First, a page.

“If you don't look for a quality relationship, you won't find it,” Cobden says. “You usually end up with what falls into your lap or nothing at all. But your search must come from a place of being fulfilled and happy first.”

So if both waiting and actively pursuing love doesn't work, what does?

Cobden explains, “The part that 'love comes when you're not looking' isn't really about not looking. It's about living your best life possible and fulfilling your own needs and desires with an open heart.”

In other words, Cobden believes you must love and be happy with yourself before you can love somebody else.

Whenever she's coaching her clients, she emphasizes that “the foundation of everything is self-love, self-worth, self-confidence, creating a life you love and then learning dating and attraction skills from there.”

The foundation of everything is self-love.

So what you need to do is insist that the “you'll find love when you stop looking for it” advice is coming from the right place, but it can't necessarily be applied literally.

Basically,don't take this advice too seriously.

What you should do instead is be a little selfish. Do things you wouldn't do, find adventurous men in adventurous places and put yourself out there!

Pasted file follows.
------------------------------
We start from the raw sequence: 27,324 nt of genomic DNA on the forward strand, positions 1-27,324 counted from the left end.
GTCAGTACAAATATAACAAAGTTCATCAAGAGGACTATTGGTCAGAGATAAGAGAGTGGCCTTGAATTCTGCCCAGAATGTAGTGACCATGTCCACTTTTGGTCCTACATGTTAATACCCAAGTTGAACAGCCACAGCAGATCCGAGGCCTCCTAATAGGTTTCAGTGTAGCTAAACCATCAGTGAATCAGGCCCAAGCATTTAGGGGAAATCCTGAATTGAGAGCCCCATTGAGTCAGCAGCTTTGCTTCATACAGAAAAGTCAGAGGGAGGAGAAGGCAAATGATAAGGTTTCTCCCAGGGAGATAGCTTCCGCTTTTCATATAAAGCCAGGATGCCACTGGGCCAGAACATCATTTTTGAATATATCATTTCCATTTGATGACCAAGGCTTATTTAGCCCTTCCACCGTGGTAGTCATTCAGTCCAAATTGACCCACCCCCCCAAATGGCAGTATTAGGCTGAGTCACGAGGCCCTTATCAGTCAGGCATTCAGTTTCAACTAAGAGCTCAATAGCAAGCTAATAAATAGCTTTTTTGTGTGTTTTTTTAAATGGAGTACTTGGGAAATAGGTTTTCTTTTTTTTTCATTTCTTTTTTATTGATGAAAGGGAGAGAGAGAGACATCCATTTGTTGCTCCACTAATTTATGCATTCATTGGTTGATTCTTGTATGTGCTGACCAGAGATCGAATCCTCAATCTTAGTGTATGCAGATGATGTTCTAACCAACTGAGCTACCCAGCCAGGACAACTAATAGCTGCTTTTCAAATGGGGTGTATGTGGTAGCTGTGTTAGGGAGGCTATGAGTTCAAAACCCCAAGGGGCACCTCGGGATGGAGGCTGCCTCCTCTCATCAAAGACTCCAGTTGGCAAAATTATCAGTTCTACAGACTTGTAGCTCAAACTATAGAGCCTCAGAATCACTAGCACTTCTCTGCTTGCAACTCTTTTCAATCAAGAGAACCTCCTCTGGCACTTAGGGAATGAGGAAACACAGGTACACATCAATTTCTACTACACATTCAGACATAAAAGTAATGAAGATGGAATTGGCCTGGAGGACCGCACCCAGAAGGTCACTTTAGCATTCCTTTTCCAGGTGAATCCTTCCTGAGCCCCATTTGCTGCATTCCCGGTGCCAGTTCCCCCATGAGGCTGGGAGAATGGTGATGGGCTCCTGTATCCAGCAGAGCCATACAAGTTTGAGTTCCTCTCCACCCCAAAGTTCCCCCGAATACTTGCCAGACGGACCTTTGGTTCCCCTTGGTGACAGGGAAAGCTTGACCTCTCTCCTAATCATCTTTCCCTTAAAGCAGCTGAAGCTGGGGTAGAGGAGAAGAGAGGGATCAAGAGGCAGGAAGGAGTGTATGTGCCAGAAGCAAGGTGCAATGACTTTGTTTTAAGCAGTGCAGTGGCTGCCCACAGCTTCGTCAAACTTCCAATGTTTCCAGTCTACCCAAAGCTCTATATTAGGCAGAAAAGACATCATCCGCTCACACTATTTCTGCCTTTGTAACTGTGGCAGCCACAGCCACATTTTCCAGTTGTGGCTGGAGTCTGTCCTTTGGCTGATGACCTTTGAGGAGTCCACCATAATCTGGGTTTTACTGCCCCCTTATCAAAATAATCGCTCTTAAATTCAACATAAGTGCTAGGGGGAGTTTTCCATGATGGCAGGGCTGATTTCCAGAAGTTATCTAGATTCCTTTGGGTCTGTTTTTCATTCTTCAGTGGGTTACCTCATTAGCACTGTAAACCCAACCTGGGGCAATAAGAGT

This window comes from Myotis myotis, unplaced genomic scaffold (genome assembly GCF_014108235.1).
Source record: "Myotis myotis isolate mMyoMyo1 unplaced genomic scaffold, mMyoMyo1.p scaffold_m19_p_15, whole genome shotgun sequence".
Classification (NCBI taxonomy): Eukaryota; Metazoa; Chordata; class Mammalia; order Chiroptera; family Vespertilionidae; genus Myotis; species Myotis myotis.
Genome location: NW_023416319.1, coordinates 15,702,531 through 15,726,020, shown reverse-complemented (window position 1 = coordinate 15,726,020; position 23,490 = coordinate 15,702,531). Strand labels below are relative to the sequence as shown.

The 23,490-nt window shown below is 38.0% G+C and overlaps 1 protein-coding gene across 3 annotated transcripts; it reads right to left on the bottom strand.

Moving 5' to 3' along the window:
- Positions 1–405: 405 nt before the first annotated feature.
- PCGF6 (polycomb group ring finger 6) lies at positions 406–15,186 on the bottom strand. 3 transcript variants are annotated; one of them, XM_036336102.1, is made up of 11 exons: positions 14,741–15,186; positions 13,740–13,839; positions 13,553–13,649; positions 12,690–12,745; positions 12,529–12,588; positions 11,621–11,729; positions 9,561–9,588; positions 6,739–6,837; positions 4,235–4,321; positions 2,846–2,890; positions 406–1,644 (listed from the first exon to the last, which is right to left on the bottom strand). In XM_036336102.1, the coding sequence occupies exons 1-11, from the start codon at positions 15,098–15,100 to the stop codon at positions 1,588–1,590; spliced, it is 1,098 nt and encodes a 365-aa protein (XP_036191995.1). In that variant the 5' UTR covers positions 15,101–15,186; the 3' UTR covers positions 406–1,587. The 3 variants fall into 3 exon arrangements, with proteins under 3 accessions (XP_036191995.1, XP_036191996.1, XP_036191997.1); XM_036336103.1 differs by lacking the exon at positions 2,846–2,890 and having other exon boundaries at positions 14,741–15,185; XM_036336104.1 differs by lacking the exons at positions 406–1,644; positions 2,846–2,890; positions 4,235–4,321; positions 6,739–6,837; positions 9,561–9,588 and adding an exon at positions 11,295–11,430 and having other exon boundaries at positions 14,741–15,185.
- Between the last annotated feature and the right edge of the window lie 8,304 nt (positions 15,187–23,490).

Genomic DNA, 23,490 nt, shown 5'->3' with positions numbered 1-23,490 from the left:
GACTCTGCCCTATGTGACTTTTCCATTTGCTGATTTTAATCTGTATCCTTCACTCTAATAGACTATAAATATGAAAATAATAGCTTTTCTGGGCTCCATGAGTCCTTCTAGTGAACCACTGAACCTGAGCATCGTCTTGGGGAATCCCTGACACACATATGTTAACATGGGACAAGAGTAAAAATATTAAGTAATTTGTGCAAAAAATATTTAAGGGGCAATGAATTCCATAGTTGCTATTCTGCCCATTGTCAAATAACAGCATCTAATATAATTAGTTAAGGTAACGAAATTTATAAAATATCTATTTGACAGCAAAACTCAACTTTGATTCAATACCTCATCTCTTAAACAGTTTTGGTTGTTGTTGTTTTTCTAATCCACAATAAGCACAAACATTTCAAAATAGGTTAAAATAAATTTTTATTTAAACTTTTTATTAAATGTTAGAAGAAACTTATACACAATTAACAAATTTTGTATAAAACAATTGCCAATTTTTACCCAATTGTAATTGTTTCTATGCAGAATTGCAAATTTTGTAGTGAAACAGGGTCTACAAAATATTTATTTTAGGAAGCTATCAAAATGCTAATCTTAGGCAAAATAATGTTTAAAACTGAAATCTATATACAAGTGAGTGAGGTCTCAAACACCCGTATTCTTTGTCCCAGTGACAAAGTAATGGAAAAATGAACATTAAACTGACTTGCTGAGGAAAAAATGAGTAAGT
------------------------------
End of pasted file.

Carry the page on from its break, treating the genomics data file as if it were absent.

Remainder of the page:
That way, you'reneither actively pursuing love nor passively waiting for your soulmate to come along. Instead, you're making moves that'll make you happy and that onlyencourage your odds of finding your soulmate.

The topic of finding love, especially the advice that it will come when you stop actively seeking it, is complex and often debated. As someone deeply involved in the realm of relationships, dating, and psychology, I've encountered various perspectives on this.

Firstly, let's address the psychological aspect. The concept of "you'll find love when you stop looking for it" isn't without merit. It aligns with certain psychological principles, notably the paradox of control. Sometimes, the more one actively pursues something, the more elusive it becomes. This paradox has been observed in multiple facets of life, not just in relationships but also in career pursuits and personal goals. Psychologically, it can be linked to the reduction of perceived pressure and the liberation of one's natural self, which can attract potential partners.